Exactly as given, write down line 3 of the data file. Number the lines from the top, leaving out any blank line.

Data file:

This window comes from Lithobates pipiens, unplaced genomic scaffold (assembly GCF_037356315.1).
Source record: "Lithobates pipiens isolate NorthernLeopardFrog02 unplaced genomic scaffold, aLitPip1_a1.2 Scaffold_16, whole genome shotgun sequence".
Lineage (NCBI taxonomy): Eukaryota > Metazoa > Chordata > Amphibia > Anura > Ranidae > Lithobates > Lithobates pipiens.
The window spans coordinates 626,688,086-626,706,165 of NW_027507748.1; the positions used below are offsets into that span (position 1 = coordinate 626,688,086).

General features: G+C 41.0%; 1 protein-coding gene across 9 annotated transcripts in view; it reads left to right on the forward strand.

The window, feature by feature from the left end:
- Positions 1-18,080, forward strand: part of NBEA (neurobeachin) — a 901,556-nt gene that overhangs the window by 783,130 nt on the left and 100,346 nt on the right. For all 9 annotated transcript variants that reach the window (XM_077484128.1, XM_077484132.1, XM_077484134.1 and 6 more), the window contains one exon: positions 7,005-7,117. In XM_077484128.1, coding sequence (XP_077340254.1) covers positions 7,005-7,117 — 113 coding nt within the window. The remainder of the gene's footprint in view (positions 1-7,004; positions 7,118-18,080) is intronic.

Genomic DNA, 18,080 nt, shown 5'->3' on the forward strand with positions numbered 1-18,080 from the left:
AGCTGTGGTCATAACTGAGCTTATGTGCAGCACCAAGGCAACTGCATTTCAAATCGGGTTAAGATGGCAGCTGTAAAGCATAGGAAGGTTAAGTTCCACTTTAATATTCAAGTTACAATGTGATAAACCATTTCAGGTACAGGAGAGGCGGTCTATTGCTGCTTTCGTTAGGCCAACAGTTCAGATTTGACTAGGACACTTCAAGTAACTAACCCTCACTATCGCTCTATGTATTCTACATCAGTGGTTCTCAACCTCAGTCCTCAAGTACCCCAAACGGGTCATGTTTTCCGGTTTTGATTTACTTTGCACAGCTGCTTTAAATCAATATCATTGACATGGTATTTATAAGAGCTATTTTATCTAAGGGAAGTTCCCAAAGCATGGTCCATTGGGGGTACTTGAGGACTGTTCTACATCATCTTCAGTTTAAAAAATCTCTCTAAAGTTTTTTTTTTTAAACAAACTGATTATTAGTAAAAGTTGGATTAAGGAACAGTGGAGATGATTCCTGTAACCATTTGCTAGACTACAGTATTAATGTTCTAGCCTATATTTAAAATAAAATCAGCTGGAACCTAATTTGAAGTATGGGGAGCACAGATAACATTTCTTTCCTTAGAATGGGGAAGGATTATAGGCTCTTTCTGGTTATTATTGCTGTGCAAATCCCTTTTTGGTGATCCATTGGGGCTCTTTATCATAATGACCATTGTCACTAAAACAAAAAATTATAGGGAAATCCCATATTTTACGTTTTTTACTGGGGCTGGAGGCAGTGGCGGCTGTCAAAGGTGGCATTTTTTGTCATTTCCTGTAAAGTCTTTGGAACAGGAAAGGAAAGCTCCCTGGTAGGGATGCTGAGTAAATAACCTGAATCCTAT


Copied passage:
Lineage (NCBI taxonomy): Eukaryota > Metazoa > Chordata > Amphibia > Anura > Ranidae > Lithobates > Lithobates pipiens.